Trouble ahead for digital education? The risks of forgetting and distancing of education from the digital

I’ve had a rising sense of unease in the last few months about the future role of the digital in education generally. I have a hunch that everyone feels they have ‘been there, done that’. But have they really? Even as mantras like “we’re not going back to what was before” are being repeated, I’m not sure that makes it true. I think we might be reverting to the familiar and I think there is quite a bit which could be lost as a result.

I’m not an advocate for using technology for the sake of it, but in the past few years digital practices have permeated learning and teaching, throwing up fascinating results. Mainstreaming accessibility and (some specific) inclusion practices is one. The world of assessment, especially exams, has been turned upside down. Student and staff have increased digital confidence and selected skills have improved significantly.

I think the badmouthing of ‘online learning’ in society (in journalism and politics especially) has made it difficult for universities to declare they are building their capacity in this mode, especially for undergraduate teaching. Avoiding saying ‘online learning’ has also resulted in a very fluid situation with terminology, making it even harder to pin down what is being discussed.

There is also a reduction of digital education to effectively mean ‘online lectures’, often through Zoom, which was a dominant teaching approach during emergency remote teaching. Needless to say, this is one of many possible approaches, and at that, it’s not one I would say delivers anything different pedagogically. For flexibility and accessibility, yes, it has benefits, but not much value added for learning (except where is no longer a ‘lecture’). Digital education is so much more than online lectures. Where it can really excel is as space for agency and empowerment of learners, but that doesn’t make headlines.

I am hearing from colleagues across higher education institutions that going ‘back to campus’ is the driving message. It’s understandable; we’ve all missed the buzz of being co-present in the same space and the optics of looking like you are teaching ‘on the cheap’ isn’t a good look.

20130116 Time by kbrookes CC BY-NC-ND 2.0

I’ve been using the pendulum swing as an analogy for what is happening; a short-term re-engaging with on-campus teaching at the expense of thinking about the digital, but it will settle in a year or two somewhere between the two. But I’m not so sure now. When working from crisis to crisis, our brains don’t allow us to use our long-term, learning memory. Meaning much of what was learned by educators in the past few years will be lost. But worse than that, our personal experiences will be overwritten by the narrative that ‘online’ was awful. So opportunities will be lost to experiment, to fail and learn. Why, when we are pouring our energy back into face-to-face, would we think to explore gentle and inclusive digital practices like asynchronous tasks, student choice in modalities of engagement, on-campus use of technologies etc.?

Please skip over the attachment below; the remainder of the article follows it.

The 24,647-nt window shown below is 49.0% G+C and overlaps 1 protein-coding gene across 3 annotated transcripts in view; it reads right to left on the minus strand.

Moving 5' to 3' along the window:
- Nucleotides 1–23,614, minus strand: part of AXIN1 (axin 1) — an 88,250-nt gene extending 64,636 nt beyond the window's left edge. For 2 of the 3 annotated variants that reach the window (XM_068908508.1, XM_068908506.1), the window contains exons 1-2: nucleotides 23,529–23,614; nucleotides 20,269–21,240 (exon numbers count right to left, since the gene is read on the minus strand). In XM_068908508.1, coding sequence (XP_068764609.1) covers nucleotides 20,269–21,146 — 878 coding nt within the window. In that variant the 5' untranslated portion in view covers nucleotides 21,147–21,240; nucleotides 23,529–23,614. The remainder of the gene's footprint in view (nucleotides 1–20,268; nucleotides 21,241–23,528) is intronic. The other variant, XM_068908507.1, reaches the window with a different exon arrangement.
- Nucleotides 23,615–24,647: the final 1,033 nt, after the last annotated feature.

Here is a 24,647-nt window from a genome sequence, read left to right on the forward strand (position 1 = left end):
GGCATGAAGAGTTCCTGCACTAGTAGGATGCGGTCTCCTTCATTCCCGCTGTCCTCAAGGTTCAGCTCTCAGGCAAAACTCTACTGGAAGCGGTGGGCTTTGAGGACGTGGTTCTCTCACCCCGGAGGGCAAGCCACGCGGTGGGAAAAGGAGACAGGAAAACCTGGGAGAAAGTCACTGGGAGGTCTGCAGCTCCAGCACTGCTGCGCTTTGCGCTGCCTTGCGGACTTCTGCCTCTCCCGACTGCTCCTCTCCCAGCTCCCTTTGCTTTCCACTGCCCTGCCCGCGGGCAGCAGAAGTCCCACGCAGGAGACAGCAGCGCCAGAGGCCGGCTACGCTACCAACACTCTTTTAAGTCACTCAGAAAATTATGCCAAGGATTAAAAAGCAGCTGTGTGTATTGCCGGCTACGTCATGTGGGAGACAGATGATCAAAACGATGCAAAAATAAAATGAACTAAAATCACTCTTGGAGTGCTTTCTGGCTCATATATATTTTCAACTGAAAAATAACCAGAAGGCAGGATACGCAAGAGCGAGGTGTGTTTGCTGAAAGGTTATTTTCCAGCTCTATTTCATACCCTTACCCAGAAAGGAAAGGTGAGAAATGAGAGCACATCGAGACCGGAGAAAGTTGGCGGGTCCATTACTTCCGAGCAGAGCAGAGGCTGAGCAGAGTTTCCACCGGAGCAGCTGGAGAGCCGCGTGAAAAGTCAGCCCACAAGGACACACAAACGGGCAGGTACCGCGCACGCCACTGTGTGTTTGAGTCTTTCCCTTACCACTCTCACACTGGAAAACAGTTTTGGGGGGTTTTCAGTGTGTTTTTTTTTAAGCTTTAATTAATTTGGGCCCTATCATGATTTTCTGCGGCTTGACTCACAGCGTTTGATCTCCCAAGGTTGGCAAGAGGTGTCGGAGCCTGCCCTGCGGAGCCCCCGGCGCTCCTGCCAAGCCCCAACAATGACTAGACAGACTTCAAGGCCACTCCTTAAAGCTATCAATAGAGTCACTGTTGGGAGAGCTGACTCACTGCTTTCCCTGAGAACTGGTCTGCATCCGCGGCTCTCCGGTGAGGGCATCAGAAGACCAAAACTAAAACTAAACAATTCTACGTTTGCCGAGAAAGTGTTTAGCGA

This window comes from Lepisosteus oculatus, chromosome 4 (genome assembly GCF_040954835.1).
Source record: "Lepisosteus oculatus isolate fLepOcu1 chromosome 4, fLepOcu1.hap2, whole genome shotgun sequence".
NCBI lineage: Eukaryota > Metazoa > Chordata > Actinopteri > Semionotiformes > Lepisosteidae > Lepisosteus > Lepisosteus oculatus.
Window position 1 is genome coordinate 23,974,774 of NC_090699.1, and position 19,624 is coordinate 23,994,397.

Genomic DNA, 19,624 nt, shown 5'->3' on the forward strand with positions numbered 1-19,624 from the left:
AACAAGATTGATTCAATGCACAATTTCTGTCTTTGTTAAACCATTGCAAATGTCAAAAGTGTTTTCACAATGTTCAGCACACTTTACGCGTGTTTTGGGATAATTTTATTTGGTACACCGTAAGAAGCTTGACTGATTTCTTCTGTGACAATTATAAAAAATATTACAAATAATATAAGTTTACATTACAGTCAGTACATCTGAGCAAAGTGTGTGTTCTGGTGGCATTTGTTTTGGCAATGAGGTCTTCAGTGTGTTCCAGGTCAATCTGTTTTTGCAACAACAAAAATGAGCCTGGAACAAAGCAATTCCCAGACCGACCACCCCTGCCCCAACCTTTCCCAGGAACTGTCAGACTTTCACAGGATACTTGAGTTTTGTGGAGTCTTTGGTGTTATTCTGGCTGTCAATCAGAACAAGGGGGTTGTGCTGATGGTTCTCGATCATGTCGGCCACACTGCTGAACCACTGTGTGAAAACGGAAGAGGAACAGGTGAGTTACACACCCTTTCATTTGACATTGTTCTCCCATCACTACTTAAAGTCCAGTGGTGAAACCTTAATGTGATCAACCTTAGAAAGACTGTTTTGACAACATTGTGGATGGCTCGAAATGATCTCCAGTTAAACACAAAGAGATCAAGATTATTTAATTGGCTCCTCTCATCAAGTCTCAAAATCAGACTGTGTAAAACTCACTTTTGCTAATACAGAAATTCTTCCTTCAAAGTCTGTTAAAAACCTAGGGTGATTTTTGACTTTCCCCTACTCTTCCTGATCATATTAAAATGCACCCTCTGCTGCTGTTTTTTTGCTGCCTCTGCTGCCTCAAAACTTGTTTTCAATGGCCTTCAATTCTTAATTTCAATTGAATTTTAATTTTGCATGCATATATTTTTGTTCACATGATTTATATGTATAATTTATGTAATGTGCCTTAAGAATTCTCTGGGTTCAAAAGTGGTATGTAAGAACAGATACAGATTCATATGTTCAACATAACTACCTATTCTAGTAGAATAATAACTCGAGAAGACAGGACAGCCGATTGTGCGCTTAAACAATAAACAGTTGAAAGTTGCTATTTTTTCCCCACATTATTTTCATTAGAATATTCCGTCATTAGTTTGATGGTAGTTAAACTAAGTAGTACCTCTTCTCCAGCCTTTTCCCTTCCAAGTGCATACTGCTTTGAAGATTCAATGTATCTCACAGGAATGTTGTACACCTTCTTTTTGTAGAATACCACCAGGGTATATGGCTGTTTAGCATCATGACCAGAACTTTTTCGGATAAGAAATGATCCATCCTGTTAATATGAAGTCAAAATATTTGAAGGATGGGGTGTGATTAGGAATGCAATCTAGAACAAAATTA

I hope I’m wrong. I know there are pockets of long-term change out there, but I’m not seeing it mainstream.

I’d welcome your thoughts.

3 thoughts on “Trouble ahead for digital education? The risks of forgetting and distancing of education from the digital

  1. You make a lot of good points here, Louise. I have heard a lot of people expressing similar concerns. What I hope is that these many voices can combine to bring a nuanced understanding of the affordances of various teaching approaches into play such that universities can retain the positive lessons learned during the pandemic to design a balanced and reasoned approach to learning and teaching as we move forward. This is not a question of doing just one or the other, online or in person, but finding the right balance and the right learning design.

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  2. great post Louise – you are not alone. But I think people need a little break and more importantly the time and space to engage more critically with what has happened and how to learn from it

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